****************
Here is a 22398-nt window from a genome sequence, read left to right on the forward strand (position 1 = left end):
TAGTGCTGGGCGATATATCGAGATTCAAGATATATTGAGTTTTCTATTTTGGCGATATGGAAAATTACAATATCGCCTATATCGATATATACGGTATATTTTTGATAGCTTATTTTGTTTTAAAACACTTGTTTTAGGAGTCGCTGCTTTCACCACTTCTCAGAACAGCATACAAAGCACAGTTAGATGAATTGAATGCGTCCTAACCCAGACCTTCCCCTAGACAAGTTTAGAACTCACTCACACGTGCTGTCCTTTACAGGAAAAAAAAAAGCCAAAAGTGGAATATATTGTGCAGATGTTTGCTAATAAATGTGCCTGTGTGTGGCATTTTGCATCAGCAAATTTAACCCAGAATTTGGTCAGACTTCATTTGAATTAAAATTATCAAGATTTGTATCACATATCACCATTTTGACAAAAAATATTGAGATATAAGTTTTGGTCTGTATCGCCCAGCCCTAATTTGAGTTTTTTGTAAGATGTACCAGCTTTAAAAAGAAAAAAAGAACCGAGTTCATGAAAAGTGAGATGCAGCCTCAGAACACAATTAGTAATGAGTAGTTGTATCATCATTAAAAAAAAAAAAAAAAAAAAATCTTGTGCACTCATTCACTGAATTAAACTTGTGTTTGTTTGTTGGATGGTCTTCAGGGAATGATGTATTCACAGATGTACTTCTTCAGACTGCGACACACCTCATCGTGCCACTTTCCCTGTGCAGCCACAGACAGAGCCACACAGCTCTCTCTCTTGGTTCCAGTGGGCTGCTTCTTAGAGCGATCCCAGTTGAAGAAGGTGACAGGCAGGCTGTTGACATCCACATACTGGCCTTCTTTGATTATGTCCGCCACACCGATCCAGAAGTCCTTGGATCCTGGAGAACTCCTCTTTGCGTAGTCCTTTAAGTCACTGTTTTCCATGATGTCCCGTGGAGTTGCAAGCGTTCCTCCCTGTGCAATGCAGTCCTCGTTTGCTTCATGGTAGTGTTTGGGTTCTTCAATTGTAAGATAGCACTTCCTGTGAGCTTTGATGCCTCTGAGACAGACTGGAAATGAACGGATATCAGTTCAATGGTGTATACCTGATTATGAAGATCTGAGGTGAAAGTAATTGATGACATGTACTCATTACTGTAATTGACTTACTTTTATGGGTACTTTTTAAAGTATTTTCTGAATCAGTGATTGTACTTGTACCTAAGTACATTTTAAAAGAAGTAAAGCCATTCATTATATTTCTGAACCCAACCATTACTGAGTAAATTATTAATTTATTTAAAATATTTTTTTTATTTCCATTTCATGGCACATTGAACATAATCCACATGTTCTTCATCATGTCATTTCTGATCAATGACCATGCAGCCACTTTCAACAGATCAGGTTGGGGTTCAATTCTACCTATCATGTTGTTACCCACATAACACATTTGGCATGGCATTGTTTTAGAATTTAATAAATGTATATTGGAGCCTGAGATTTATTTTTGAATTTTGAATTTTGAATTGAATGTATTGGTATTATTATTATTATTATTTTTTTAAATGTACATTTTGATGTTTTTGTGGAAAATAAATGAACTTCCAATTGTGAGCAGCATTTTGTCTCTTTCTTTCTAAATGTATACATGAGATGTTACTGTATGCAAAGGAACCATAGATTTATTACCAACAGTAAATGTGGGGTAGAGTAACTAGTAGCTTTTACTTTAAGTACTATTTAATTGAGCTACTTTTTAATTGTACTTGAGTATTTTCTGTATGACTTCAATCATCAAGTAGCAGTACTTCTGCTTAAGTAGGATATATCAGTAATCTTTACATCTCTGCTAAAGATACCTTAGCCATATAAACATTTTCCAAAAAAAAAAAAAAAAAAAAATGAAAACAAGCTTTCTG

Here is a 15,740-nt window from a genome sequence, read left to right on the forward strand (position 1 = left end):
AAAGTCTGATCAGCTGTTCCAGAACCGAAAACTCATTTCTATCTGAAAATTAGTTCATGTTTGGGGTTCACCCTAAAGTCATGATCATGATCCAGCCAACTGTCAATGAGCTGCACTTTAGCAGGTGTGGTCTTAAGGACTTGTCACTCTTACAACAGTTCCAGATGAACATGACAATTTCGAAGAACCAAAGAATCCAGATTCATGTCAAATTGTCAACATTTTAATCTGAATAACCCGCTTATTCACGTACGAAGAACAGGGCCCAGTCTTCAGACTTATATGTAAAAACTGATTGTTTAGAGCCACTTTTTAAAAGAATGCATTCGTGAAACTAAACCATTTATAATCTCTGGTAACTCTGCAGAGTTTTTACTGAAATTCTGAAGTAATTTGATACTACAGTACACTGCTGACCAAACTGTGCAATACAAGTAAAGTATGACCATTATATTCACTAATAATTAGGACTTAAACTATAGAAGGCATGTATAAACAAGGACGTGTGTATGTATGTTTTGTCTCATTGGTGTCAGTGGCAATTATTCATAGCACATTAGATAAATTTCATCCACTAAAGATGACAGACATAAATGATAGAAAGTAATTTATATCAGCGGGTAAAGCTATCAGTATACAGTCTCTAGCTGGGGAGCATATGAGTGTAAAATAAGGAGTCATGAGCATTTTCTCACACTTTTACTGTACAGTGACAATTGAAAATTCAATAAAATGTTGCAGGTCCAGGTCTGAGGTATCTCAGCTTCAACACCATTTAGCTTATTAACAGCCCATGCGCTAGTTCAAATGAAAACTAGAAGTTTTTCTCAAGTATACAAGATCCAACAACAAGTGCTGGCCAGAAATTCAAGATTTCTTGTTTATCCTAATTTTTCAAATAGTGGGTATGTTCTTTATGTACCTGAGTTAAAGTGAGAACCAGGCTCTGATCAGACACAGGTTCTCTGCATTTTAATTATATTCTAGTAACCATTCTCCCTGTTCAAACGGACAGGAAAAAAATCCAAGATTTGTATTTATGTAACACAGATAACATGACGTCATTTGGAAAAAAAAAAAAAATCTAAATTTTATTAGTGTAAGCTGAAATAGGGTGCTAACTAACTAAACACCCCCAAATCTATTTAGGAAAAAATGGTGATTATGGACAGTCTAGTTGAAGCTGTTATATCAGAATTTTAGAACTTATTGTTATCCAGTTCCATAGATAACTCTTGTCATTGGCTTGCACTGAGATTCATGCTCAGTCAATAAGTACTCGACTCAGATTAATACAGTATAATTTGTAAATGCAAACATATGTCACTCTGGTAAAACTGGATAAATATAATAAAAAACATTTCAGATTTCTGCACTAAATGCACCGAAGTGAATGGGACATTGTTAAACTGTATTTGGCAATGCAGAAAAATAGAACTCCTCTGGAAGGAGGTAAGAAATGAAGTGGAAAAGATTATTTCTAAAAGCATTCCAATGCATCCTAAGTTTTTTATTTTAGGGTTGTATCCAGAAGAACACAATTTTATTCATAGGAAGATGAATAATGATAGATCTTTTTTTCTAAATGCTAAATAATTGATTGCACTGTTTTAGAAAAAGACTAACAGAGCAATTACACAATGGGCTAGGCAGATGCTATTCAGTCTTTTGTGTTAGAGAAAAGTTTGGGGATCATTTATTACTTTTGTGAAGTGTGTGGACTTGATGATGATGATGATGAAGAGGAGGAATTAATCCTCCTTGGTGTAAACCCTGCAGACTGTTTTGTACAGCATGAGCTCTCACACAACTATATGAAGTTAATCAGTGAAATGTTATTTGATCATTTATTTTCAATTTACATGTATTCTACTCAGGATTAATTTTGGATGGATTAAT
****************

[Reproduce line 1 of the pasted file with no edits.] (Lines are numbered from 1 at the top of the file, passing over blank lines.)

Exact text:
Here is a 22398-nt window from a genome sequence, read left to right on the forward strand (position 1 = left end):